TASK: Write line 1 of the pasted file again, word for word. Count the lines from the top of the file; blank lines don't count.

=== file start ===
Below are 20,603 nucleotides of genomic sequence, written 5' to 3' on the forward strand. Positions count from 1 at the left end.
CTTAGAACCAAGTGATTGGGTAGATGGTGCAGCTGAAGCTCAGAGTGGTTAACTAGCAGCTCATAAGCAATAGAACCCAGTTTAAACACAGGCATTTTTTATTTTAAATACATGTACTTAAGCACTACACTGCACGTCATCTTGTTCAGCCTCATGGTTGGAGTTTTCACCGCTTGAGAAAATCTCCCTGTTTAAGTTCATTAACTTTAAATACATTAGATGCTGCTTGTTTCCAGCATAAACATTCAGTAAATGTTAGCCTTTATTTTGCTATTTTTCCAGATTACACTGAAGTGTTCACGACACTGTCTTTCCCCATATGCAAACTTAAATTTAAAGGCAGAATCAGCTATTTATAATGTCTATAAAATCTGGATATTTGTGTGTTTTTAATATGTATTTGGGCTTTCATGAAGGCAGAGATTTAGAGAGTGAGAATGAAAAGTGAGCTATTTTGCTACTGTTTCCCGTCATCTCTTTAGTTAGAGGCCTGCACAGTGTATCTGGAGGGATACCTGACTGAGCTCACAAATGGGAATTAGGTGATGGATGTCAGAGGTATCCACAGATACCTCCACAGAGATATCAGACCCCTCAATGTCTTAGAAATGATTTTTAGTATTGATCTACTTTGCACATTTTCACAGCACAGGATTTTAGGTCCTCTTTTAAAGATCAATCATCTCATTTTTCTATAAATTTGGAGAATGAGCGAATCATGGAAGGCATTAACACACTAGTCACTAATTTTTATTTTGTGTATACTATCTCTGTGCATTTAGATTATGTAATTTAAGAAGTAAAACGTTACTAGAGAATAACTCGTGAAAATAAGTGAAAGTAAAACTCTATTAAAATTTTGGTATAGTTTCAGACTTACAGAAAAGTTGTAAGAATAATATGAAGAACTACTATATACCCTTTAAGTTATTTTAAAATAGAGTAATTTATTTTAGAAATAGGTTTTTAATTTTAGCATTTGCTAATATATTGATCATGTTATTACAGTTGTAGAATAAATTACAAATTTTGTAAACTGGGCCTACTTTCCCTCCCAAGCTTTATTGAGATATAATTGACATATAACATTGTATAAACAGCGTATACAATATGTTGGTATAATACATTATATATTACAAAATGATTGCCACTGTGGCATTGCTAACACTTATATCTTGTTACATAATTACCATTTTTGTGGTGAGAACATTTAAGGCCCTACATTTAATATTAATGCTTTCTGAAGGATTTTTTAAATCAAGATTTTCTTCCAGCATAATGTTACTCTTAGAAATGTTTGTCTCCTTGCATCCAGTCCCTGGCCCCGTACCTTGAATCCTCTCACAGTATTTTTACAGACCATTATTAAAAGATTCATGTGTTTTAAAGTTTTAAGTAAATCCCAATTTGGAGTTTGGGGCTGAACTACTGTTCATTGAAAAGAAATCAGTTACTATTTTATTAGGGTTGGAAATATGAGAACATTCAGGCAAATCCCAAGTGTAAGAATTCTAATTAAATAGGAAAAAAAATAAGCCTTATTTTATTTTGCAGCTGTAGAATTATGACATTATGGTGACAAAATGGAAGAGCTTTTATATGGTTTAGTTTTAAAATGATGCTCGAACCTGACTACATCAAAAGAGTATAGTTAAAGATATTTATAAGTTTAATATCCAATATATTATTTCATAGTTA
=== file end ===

Below are 20,603 nucleotides of genomic sequence, written 5' to 3' on the forward strand. Positions count from 1 at the left end.